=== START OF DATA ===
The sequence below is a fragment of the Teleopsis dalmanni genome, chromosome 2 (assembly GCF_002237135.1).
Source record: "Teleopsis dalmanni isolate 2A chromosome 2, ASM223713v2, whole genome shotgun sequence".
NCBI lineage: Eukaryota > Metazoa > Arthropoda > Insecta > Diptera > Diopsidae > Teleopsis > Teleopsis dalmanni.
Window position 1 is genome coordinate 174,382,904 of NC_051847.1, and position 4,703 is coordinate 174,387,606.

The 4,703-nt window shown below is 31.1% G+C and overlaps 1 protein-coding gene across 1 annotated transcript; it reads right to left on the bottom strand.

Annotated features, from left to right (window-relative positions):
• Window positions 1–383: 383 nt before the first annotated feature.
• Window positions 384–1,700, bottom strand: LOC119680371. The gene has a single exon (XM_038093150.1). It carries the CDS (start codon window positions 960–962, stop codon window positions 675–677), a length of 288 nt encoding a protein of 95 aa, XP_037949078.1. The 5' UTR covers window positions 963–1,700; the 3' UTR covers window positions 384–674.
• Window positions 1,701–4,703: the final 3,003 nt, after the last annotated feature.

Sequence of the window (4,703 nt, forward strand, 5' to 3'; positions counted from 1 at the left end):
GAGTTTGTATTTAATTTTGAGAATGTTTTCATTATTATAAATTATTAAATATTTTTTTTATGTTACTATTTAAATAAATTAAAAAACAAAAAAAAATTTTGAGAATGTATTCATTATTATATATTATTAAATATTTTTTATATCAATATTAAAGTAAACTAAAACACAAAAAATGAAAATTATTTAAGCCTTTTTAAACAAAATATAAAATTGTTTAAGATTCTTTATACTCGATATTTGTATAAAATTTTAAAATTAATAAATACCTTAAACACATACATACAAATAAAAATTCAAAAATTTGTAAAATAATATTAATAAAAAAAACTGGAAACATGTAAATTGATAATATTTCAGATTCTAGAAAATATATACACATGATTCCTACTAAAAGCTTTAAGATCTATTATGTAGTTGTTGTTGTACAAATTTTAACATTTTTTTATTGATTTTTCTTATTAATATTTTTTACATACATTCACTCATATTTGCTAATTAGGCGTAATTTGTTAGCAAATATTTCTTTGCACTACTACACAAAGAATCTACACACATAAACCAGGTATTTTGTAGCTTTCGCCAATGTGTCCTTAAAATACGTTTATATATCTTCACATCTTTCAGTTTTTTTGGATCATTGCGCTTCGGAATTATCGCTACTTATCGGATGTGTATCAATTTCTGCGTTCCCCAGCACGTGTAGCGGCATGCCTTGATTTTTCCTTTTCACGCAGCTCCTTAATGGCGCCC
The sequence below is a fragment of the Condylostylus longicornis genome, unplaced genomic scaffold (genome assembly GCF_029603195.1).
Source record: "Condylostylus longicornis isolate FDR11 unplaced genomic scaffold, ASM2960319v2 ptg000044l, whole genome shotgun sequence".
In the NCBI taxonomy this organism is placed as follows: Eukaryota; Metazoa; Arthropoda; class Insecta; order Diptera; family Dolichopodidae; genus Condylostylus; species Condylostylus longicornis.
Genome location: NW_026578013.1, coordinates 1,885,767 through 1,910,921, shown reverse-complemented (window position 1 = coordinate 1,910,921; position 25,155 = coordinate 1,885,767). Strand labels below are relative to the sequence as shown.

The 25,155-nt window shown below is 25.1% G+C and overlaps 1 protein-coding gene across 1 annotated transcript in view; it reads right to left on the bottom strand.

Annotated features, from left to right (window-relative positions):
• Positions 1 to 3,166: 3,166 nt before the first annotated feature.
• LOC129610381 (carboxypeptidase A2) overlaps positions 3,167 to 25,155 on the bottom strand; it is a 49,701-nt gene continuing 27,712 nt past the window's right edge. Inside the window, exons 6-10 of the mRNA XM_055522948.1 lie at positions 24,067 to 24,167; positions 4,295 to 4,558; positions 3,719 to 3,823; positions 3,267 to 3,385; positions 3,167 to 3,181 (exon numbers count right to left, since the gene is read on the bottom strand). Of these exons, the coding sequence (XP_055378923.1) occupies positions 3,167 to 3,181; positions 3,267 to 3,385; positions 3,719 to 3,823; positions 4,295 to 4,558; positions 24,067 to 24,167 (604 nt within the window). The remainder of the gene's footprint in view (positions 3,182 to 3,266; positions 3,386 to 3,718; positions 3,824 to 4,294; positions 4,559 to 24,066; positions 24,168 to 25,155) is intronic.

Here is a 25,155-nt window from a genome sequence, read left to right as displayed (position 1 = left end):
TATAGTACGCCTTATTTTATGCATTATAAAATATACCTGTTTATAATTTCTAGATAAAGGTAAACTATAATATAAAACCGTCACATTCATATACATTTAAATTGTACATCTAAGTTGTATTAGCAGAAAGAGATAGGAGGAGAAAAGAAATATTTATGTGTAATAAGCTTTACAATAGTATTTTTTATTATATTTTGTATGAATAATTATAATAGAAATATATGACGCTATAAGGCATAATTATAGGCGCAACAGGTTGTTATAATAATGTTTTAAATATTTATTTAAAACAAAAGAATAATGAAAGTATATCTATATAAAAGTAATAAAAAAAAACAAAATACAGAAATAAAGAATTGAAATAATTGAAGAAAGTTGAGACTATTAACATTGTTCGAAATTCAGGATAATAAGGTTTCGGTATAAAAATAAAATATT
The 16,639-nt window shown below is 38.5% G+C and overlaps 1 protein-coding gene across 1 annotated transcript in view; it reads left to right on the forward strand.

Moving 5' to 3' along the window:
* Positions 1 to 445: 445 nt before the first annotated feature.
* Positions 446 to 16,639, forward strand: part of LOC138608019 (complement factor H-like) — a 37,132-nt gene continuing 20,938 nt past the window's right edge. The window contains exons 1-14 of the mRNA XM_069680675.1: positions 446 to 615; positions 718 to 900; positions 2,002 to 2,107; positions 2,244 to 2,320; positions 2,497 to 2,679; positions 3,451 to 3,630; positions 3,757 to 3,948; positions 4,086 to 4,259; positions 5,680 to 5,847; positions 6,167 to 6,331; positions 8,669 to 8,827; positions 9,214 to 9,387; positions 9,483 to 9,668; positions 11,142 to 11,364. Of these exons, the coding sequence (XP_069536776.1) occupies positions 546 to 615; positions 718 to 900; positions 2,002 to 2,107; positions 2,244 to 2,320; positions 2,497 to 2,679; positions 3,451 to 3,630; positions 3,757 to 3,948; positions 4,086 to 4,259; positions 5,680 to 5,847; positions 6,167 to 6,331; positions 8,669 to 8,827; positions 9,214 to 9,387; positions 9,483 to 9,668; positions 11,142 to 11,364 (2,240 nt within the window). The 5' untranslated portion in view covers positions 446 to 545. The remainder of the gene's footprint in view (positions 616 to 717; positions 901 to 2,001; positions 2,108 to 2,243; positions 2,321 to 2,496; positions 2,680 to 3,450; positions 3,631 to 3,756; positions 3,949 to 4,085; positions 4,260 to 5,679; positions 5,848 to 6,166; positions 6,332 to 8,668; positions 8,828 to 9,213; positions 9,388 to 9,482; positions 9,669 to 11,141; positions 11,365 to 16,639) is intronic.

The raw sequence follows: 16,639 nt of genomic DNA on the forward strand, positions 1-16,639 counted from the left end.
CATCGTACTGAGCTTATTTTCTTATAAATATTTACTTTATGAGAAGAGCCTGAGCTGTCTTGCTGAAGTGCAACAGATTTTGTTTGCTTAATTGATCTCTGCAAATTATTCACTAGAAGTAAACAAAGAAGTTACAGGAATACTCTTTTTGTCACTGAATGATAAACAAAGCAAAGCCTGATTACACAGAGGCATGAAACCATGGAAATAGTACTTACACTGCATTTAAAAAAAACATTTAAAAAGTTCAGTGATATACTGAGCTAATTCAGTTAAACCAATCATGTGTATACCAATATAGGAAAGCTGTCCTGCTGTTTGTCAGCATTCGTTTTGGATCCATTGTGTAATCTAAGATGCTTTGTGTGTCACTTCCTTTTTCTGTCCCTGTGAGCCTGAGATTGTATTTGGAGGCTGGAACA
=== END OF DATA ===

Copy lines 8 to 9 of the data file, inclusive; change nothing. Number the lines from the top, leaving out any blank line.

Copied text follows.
• Window positions 384–1,700, bottom strand: LOC119680371. The gene has a single exon (XM_038093150.1). It carries the CDS (start codon window positions 960–962, stop codon window positions 675–677), a length of 288 nt encoding a protein of 95 aa, XP_037949078.1. The 5' UTR covers window positions 963–1,700; the 3' UTR covers window positions 384–674.
• Window positions 1,701–4,703: the final 3,003 nt, after the last annotated feature.